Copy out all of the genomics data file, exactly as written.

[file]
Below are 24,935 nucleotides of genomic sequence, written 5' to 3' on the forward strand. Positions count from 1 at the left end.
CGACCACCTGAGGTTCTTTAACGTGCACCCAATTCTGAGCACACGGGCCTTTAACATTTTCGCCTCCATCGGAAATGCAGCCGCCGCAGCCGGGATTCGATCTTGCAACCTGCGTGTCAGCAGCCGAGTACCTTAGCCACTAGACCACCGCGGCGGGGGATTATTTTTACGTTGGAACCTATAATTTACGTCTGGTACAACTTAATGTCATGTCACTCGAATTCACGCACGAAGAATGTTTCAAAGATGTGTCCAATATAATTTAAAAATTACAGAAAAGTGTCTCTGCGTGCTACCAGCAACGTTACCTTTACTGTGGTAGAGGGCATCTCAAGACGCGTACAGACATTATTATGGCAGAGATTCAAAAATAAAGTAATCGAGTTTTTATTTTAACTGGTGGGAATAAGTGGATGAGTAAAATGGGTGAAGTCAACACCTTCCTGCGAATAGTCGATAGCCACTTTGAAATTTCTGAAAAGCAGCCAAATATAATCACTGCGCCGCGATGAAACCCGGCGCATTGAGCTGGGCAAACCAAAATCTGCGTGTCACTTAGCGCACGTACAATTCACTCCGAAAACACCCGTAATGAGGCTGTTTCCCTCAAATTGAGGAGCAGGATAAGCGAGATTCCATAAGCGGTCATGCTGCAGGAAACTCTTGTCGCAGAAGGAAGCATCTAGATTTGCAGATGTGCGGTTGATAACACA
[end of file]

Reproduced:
Below are 24,935 nucleotides of genomic sequence, written 5' to 3' on the forward strand. Positions count from 1 at the left end.
CGACCACCTGAGGTTCTTTAACGTGCACCCAATTCTGAGCACACGGGCCTTTAACATTTTCGCCTCCATCGGAAATGCAGCCGCCGCAGCCGGGATTCGATCTTGCAACCTGCGTGTCAGCAGCCGAGTACCTTAGCCACTAGACCACCGCGGCGGGGGATTATTTTTACGTTGGAACCTATAATTTACGTCTGGTACAACTTAATGTCATGTCACTCGAATTCACGCACGAAGAATGTTTCAAAGATGTGTCCAATATAATTTAAAAATTACAGAAAAGTGTCTCTGCGTGCTACCAGCAACGTTACCTTTACTGTGGTAGAGGGCATCTCAAGACGCGTACAGACATTATTATGGCAGAGATTCAAAAATAAAGTAATCGAGTTTTTATTTTAACTGGTGGGAATAAGTGGATGAGTAAAATGGGTGAAGTCAACACCTTCCTGCGAATAGTCGATAGCCACTTTGAAATTTCTGAAAAGCAGCCAAATATAATCACTGCGCCGCGATGAAACCCGGCGCATTGAGCTGGGCAAACCAAAATCTGCGTGTCACTTAGCGCACGTACAATTCACTCCGAAAACACCCGTAATGAGGCTGTTTCCCTCAAATTGAGGAGCAGGATAAGCGAGATTCCATAAGCGGTCATGCTGCAGGAAACTCTTGTCGCAGAAGGAAGCATCTAGATTTGCAGATGTGCGGTTGATAACACA